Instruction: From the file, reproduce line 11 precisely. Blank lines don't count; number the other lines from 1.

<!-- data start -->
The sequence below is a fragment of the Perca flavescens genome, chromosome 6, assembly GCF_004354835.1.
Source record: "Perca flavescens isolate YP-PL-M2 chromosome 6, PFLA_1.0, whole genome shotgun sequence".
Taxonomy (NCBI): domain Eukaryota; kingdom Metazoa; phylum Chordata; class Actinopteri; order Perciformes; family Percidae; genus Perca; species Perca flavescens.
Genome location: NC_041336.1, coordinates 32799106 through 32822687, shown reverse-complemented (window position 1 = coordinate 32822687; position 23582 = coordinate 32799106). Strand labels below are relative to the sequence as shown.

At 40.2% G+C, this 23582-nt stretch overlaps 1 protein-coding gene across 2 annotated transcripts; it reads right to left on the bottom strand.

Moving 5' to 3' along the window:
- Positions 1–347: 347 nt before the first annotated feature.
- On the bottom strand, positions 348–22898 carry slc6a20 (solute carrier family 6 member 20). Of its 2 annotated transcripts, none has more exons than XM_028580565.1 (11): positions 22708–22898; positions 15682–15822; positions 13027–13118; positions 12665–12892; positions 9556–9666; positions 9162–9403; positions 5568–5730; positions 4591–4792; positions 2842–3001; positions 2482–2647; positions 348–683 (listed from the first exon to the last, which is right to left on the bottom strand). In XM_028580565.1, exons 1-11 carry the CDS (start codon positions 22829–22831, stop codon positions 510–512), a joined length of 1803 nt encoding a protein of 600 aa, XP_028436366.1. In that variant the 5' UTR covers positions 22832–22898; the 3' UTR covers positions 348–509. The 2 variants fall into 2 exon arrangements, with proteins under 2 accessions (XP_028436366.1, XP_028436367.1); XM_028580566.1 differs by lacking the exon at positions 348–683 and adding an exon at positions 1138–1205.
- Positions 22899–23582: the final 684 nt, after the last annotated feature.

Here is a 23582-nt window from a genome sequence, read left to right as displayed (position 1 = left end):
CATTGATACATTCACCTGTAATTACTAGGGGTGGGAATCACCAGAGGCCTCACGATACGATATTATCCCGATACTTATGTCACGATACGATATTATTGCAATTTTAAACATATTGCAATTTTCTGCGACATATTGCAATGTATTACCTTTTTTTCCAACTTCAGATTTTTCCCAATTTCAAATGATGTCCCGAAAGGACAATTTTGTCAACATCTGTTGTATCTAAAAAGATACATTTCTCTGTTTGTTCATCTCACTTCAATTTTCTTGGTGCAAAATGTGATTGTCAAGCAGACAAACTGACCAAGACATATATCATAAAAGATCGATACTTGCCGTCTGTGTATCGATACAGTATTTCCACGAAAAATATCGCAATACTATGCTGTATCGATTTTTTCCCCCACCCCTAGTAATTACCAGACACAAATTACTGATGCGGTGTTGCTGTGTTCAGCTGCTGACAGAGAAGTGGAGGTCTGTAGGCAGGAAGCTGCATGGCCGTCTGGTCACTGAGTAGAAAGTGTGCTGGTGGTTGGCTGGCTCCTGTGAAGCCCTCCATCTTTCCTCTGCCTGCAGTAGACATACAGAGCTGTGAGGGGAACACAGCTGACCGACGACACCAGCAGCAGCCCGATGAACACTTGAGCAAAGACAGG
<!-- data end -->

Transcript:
CATTGATACATTCACCTGTAATTACTAGGGGTGGGAATCACCAGAGGCCTCACGATACGATATTATCCCGATACTTATGTCACGATACGATATTATTGCAATTTTAAACATATTGCAATTTTCTGCGACATATTGCAATGTATTACCTTTTTTTCCAACTTCAGATTTTTCCCAATTTCAAATGATGTCCCGAAAGGACAATTTTGTCAACATCTGTTGTATCTAAAAAGATACATTTCTCTGTTTGTTCATCTCACTTCAATTTTCTTGGTGCAAAATGTGATTGTCAAGCAGACAAACTGACCAAGACATATATCATAAAAGATCGATACTTGCCGTCTGTGTATCGATACAGTATTTCCACGAAAAATATCGCAATACTATGCTGTATCGATTTTTTCCCCCACCCCTAGTAATTACCAGACACAAATTACTGATGCGGTGTTGCTGTGTTCAGCTGCTGACAGAGAAGTGGAGGTCTGTAGGCAGGAAGCTGCATGGCCGTCTGGTCACTGAGTAGAAAGTGTGCTGGTGGTTGGCTGGCTCCTGTGAAGCCCTCCATCTTTCCTCTGCCTGCAGTAGACATACAGAGCTGTGAGGGGAACACAGCTGACCGACGACACCAGCAGCAGCCCGATGAACACTTGAGCAAAGACAGG